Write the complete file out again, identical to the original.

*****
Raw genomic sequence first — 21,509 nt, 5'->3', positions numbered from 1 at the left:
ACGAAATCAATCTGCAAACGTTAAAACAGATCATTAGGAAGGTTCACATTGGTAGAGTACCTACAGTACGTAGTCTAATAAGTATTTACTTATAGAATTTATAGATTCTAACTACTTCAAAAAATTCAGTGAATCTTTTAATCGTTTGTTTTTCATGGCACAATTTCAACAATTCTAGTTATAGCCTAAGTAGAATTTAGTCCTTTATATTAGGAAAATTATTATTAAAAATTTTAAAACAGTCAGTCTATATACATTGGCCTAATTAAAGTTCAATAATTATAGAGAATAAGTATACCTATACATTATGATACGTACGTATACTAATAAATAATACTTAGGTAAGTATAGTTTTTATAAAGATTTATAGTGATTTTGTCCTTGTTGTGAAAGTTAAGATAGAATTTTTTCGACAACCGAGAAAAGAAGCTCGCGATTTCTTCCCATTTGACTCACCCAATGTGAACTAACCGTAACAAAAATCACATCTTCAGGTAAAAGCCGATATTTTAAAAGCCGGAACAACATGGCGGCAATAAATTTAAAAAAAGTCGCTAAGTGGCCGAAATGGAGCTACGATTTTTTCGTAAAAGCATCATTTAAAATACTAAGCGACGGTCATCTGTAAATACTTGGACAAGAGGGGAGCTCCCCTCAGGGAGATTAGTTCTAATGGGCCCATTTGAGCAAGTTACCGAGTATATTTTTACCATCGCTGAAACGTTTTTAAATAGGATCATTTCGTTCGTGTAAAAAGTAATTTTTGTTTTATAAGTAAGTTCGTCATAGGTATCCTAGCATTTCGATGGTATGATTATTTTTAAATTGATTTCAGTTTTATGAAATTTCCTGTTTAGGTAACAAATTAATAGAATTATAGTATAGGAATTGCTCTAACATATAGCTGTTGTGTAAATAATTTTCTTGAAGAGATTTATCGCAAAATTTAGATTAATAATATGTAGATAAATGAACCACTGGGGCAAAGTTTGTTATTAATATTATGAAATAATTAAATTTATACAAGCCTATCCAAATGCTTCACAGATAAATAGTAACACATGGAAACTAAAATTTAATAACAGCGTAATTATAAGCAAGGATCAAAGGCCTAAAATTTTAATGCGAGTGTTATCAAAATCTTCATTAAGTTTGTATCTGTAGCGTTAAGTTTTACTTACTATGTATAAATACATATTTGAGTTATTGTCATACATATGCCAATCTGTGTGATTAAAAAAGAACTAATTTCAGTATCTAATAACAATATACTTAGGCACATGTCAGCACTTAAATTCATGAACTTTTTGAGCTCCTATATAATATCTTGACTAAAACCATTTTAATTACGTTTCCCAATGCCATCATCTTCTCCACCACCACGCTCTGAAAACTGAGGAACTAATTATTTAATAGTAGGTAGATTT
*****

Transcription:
Raw genomic sequence first — 21,509 nt, 5'->3', positions numbered from 1 at the left:
ACGAAATCAATCTGCAAACGTTAAAACAGATCATTAGGAAGGTTCACATTGGTAGAGTACCTACAGTACGTAGTCTAATAAGTATTTACTTATAGAATTTATAGATTCTAACTACTTCAAAAAATTCAGTGAATCTTTTAATCGTTTGTTTTTCATGGCACAATTTCAACAATTCTAGTTATAGCCTAAGTAGAATTTAGTCCTTTATATTAGGAAAATTATTATTAAAAATTTTAAAACAGTCAGTCTATATACATTGGCCTAATTAAAGTTCAATAATTATAGAGAATAAGTATACCTATACATTATGATACGTACGTATACTAATAAATAATACTTAGGTAAGTATAGTTTTTATAAAGATTTATAGTGATTTTGTCCTTGTTGTGAAAGTTAAGATAGAATTTTTTCGACAACCGAGAAAAGAAGCTCGCGATTTCTTCCCATTTGACTCACCCAATGTGAACTAACCGTAACAAAAATCACATCTTCAGGTAAAAGCCGATATTTTAAAAGCCGGAACAACATGGCGGCAATAAATTTAAAAAAAGTCGCTAAGTGGCCGAAATGGAGCTACGATTTTTTCGTAAAAGCATCATTTAAAATACTAAGCGACGGTCATCTGTAAATACTTGGACAAGAGGGGAGCTCCCCTCAGGGAGATTAGTTCTAATGGGCCCATTTGAGCAAGTTACCGAGTATATTTTTACCATCGCTGAAACGTTTTTAAATAGGATCATTTCGTTCGTGTAAAAAGTAATTTTTGTTTTATAAGTAAGTTCGTCATAGGTATCCTAGCATTTCGATGGTATGATTATTTTTAAATTGATTTCAGTTTTATGAAATTTCCTGTTTAGGTAACAAATTAATAGAATTATAGTATAGGAATTGCTCTAACATATAGCTGTTGTGTAAATAATTTTCTTGAAGAGATTTATCGCAAAATTTAGATTAATAATATGTAGATAAATGAACCACTGGGGCAAAGTTTGTTATTAATATTATGAAATAATTAAATTTATACAAGCCTATCCAAATGCTTCACAGATAAATAGTAACACATGGAAACTAAAATTTAATAACAGCGTAATTATAAGCAAGGATCAAAGGCCTAAAATTTTAATGCGAGTGTTATCAAAATCTTCATTAAGTTTGTATCTGTAGCGTTAAGTTTTACTTACTATGTATAAATACATATTTGAGTTATTGTCATACATATGCCAATCTGTGTGATTAAAAAAGAACTAATTTCAGTATCTAATAACAATATACTTAGGCACATGTCAGCACTTAAATTCATGAACTTTTTGAGCTCCTATATAATATCTTGACTAAAACCATTTTAATTACGTTTCCCAATGCCATCATCTTCTCCACCACCACGCTCTGAAAACTGAGGAACTAATTATTTAATAGTAGGTAGATTT